Erythrocyte aggregation is an important determinant of the rheological behavior of blood and may play a critical role in nutritive tissue perfusion at the level of the microcirculation, particularly in situations of low flow. Thus, abnormal red blood cell aggregation may contribute to the pathophysiology of a variety of vascular diseases with associated microcirculatory disturbances. The action of serotonergic antagonists has a hemorheological component, although red blood cell aggregation specifically has not been addressed previously. Therefore, the effect of naftidrofuryl, a 5-hydroxytryptamine-2 receptor antagonist (5-HT2), on erythrocyte aggregation was studied in whole blood obtained from adult human volunteers. Red blood cell aggregation was measured using a Myrenne aggregometer the operation of which is based on nephelometric principles. The results demonstrate that red blood cell aggregation is significantly reduced in comparison to controls on incubation of whole blood in the presence of naftidrofuryl. This inhibitory effect is concentration dependent and reaches a maximum (approximately 30%) between 1 and 10 μM naftidrofuryl. Furthermore, naftidrofuryl (5 μM) also inhibits red blood cell aggregation in the presence of exogenously added serotonin (1 μM) on average by approximately 18%. Significant inhibition of red blood cell aggregation could not be observed in similar experiments using whole blood suspensions essentially devoid of platelets, suggesting that these blood cellular elements are involved in mediating the effects of naftidrofuryl.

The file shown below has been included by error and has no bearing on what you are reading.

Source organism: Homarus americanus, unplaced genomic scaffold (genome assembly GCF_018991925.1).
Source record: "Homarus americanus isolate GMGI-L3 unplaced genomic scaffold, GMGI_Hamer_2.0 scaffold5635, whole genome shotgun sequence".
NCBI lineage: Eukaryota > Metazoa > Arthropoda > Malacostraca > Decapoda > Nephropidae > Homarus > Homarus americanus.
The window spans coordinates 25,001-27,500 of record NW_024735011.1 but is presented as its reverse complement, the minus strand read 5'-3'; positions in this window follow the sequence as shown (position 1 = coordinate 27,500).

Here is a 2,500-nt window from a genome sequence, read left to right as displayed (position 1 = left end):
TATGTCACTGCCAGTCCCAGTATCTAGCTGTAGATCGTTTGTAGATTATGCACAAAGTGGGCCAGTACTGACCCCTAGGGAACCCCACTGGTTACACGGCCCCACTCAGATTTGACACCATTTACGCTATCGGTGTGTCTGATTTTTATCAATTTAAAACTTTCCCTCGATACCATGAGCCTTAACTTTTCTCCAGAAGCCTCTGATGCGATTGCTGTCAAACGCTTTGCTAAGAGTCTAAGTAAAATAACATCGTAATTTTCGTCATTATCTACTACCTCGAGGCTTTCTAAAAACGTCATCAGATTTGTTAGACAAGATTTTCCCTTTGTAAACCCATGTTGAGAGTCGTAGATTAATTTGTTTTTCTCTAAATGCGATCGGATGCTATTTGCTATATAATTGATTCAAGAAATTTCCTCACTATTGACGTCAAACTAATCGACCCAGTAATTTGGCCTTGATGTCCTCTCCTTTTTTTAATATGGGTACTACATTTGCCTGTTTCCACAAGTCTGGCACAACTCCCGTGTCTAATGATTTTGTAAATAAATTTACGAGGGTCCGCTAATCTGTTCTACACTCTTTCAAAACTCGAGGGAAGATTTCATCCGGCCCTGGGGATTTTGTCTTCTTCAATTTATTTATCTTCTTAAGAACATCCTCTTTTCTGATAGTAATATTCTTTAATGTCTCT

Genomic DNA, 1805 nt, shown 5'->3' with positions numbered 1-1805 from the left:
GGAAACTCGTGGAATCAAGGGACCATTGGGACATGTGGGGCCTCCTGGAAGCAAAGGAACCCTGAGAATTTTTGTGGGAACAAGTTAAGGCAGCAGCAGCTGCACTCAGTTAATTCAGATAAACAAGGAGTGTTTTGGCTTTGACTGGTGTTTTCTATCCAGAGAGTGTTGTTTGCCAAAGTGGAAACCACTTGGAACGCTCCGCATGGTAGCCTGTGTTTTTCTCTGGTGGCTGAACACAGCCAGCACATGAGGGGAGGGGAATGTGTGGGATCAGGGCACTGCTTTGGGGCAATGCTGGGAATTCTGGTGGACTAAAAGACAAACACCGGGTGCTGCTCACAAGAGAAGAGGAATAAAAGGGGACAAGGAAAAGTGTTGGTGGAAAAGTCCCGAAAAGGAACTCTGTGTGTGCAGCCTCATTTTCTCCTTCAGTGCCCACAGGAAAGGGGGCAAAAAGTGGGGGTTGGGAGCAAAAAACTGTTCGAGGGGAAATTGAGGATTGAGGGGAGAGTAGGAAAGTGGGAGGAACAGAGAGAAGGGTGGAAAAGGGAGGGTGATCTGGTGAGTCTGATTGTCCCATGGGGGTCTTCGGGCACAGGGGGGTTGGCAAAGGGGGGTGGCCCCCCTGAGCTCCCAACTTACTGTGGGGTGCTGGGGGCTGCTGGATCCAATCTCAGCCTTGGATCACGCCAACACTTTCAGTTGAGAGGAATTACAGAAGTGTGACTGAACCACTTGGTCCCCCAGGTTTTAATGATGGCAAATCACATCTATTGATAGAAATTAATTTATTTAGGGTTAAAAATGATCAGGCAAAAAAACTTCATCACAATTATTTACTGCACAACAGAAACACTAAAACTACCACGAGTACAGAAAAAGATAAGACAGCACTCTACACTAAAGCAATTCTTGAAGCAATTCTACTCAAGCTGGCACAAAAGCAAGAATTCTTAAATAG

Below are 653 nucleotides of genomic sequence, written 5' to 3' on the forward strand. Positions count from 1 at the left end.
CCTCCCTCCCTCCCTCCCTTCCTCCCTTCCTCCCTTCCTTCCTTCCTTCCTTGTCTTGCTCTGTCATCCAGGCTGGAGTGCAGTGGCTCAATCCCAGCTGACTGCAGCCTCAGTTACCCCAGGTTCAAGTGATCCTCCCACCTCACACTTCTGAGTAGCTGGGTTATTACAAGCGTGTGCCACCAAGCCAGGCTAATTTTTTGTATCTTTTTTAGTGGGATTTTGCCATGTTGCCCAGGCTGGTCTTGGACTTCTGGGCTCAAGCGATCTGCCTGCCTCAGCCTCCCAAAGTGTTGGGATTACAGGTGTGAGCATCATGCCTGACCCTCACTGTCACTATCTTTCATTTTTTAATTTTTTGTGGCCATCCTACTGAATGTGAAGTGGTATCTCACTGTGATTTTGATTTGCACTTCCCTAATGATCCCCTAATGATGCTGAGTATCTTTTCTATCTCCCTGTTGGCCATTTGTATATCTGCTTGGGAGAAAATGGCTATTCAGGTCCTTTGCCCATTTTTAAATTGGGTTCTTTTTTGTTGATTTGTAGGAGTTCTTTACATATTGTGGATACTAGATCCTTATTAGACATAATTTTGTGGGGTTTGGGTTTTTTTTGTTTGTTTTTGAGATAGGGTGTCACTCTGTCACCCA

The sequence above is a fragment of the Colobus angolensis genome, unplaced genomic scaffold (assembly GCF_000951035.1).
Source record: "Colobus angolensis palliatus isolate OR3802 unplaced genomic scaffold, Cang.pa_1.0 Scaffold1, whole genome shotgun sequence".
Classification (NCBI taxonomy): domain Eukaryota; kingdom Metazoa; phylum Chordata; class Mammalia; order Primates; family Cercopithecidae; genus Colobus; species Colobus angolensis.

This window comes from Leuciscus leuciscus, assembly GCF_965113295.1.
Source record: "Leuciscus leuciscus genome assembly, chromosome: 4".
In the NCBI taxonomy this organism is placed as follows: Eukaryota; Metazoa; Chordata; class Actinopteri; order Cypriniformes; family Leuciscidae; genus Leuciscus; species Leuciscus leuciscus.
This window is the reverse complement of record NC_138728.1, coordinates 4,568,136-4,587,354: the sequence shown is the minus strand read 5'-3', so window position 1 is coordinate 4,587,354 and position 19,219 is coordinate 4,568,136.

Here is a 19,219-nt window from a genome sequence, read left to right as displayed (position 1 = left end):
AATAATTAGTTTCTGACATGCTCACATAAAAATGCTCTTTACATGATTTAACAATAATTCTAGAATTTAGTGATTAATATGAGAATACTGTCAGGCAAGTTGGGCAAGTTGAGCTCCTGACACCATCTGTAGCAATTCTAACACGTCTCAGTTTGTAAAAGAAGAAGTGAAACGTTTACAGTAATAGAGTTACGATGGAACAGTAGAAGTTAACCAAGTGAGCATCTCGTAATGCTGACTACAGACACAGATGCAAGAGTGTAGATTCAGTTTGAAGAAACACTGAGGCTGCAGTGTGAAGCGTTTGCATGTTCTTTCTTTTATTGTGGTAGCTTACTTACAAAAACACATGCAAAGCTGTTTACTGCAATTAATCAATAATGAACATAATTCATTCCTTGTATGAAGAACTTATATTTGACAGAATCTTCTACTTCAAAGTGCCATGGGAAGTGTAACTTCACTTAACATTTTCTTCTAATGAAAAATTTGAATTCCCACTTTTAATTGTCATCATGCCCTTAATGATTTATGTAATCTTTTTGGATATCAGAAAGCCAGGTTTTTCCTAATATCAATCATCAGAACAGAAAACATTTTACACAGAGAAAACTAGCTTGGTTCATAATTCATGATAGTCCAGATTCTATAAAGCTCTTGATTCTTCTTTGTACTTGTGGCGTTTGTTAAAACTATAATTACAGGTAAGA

- 5-HT antagonist
- Erythrocyte aggregation
- Vascular disease
ASJC Scopus subject areas
- Cardiology and Cardiovascular Medicine